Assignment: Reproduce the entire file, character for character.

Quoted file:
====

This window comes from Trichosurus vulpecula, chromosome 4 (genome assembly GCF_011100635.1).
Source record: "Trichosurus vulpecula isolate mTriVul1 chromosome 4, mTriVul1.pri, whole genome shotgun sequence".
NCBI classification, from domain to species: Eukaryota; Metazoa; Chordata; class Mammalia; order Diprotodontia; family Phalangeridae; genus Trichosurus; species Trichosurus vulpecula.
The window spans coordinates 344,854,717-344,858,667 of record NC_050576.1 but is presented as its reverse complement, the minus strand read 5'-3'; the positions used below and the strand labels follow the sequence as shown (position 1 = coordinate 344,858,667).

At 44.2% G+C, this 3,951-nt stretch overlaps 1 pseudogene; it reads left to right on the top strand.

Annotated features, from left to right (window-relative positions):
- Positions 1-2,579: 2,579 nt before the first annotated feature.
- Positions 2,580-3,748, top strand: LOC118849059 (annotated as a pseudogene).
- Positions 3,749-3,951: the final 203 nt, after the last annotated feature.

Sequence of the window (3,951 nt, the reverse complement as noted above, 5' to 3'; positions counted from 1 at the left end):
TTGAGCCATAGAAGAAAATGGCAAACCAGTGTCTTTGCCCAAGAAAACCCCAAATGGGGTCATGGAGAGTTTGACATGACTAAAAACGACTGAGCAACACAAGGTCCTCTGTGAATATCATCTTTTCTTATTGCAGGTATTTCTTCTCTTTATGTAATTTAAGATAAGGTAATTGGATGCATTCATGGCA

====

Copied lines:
This window comes from Trichosurus vulpecula, chromosome 4 (genome assembly GCF_011100635.1).
Source record: "Trichosurus vulpecula isolate mTriVul1 chromosome 4, mTriVul1.pri, whole genome shotgun sequence".
NCBI classification, from domain to species: Eukaryota; Metazoa; Chordata; class Mammalia; order Diprotodontia; family Phalangeridae; genus Trichosurus; species Trichosurus vulpecula.
The window spans coordinates 344,854,717-344,858,667 of record NC_050576.1 but is presented as its reverse complement, the minus strand read 5'-3'; the positions used below and the strand labels follow the sequence as shown (position 1 = coordinate 344,858,667).

At 44.2% G+C, this 3,951-nt stretch overlaps 1 pseudogene; it reads left to right on the top strand.

Annotated features, from left to right (window-relative positions):
- Positions 1-2,579: 2,579 nt before the first annotated feature.
- Positions 2,580-3,748, top strand: LOC118849059 (annotated as a pseudogene).
- Positions 3,749-3,951: the final 203 nt, after the last annotated feature.

Sequence of the window (3,951 nt, the reverse complement as noted above, 5' to 3'; positions counted from 1 at the left end):
TTGAGCCATAGAAGAAAATGGCAAACCAGTGTCTTTGCCCAAGAAAACCCCAAATGGGGTCATGGAGAGTTTGACATGACTAAAAACGACTGAGCAACACAAGGTCCTCTGTGAATATCATCTTTTCTTATTGCAGGTATTTCTTCTCTTTATGTAATTTAAGATAAGGTAATTGGATGCATTCATGGCA